World War I exhibition will showcase Indian soldier’s letter

The show will mark the 100th anniversary of the start of war

February 25, 2014 02:58 am | Updated May 18, 2016 10:47 am IST - London

A letter from a wounded Indian soldier at a hospital in Britain will be the highlight of a major exhibition commemorating the centenary of World War I across Europe this year.

“Do not worry about me, for I am in paradise. The King came down here last week and shook hands with all the Indians, and asked each one about his wounds and sufferings and gave consolation to each,” wrote a soldier from Brighton’s Royal Pavilion, which served as a hospital during the Great War.

“Today I saw a museum in which all the living fish of the world were kept in boxes of water, and a magnificent palace which cost millions of pounds,” he wrote.

Jody East, creative programme curator at the Royal Pavilion and Museums in the seaside town of Brighton, found copies of such letters written by Indian soldiers to their families.

She traced them to their original source at the Haryana Academy of History and Culture.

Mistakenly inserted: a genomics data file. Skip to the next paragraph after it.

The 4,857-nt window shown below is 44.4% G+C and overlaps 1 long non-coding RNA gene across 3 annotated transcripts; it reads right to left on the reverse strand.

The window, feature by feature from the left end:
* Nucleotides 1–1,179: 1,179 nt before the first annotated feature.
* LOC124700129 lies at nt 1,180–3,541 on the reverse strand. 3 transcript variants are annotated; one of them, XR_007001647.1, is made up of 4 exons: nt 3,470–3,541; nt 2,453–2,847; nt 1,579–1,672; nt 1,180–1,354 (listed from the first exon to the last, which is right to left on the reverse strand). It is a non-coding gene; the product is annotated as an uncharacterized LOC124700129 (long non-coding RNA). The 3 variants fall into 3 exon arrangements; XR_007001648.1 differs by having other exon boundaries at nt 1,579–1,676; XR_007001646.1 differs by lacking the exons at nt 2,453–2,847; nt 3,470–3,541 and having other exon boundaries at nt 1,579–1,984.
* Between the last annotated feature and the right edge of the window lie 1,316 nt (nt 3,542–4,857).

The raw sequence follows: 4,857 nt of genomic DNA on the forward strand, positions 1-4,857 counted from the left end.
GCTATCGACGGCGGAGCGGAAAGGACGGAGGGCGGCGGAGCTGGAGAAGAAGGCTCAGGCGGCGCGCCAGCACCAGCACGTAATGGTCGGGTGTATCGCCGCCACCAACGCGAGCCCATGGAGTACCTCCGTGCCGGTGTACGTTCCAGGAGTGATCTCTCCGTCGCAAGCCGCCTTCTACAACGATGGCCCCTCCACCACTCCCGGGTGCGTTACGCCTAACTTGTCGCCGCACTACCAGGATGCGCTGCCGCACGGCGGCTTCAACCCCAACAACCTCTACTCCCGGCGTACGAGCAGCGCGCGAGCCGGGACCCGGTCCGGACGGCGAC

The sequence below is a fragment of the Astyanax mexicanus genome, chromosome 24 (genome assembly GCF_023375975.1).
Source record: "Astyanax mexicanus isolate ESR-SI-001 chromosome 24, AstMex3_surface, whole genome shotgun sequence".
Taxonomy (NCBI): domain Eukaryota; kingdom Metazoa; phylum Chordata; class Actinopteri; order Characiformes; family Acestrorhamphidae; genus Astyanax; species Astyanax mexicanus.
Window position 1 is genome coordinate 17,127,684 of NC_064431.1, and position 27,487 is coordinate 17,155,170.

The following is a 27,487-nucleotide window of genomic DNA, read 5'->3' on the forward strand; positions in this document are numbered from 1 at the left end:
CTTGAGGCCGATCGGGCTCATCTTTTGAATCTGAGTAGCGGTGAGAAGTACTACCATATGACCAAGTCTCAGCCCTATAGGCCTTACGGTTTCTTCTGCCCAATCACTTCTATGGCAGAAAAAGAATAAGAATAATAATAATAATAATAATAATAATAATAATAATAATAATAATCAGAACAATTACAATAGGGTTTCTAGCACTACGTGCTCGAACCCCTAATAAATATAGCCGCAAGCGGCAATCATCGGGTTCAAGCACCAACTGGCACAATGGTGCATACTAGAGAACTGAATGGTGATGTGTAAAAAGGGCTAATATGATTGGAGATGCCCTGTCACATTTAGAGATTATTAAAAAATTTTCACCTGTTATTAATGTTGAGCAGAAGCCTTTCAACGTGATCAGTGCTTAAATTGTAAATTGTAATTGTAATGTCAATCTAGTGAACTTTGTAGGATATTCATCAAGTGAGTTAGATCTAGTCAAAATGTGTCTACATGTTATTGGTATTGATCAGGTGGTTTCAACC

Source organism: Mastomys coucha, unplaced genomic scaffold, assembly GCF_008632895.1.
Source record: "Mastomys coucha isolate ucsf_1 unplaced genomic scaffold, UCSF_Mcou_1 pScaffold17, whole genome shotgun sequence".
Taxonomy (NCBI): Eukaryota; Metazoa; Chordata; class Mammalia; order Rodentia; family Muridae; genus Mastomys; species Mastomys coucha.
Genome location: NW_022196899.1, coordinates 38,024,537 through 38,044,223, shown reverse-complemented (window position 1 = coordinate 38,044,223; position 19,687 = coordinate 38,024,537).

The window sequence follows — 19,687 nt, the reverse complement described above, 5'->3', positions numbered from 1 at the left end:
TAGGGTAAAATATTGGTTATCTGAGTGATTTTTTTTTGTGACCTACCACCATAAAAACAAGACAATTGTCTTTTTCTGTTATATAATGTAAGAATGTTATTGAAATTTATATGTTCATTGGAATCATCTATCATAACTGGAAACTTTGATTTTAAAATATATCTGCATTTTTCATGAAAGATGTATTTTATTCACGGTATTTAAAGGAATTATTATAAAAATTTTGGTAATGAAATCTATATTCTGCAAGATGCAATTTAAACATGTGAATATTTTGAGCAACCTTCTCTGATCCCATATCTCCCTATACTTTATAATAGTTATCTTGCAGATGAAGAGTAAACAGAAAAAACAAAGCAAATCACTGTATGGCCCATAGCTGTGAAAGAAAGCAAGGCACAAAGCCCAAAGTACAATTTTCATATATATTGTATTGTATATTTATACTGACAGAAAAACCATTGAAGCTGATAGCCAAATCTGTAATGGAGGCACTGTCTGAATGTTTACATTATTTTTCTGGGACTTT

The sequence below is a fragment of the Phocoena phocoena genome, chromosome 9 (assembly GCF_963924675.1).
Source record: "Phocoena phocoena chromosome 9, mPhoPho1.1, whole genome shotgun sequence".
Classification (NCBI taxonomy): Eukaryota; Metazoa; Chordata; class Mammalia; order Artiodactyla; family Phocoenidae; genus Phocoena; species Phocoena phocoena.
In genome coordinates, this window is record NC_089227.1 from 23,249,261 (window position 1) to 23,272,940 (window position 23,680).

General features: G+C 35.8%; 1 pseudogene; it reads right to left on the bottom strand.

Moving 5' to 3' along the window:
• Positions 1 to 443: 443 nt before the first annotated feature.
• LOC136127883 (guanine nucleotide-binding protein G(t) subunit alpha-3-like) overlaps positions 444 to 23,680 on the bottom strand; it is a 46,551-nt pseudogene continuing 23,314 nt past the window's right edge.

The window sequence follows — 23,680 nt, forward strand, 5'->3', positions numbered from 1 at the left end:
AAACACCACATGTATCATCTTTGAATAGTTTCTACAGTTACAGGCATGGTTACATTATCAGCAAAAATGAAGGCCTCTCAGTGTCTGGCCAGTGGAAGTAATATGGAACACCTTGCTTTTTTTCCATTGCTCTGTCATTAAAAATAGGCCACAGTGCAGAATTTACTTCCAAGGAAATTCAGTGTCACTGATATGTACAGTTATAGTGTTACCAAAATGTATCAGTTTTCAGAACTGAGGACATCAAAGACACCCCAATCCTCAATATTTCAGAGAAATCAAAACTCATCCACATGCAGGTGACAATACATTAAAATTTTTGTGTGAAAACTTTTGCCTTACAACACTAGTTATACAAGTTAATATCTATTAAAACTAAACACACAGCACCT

“We wanted to know if the original letters had survived in India. Some of the letters talk about the role of the Pavilion as well,” she said.

‘Diverse voices’War Stories: Voices from the First World War will open in July this year and run till March 2015 to commemorate the 100th anniversary of the start of WWI in 1914.

The major exhibition brings to life the wartime experiences of 12 individuals whose intensely personal memories and extraordinary stories reveal the impact of war.

“The diverse voices of individuals, including soldiers on the Western Front, women on the front line, conscientious objectors, families and children at home reveal both familiar and surprising stories of a war that profoundly changed British society,” said a museum statement.

Documenting memories The Royal Pavilion was one of three Indian hospitals in Brighton — the York Place schools were converted into a hospital for more heavily wounded troops, while Elm Grove workhouse was renamed Kitchener Hospital and treated lighter casualties.

“I would also like to follow up and share the memories of some of the descendants of Indian soldiers who were hospitalised in Brighton, discover more about the villages and lives from which the soldiers came and what their lives were like if they were fortunate enough to go home after the war,” said Ms East.

Around 1.2 million soldiers from undivided India fought for the British Empire during the war, of whom 74,000 died.

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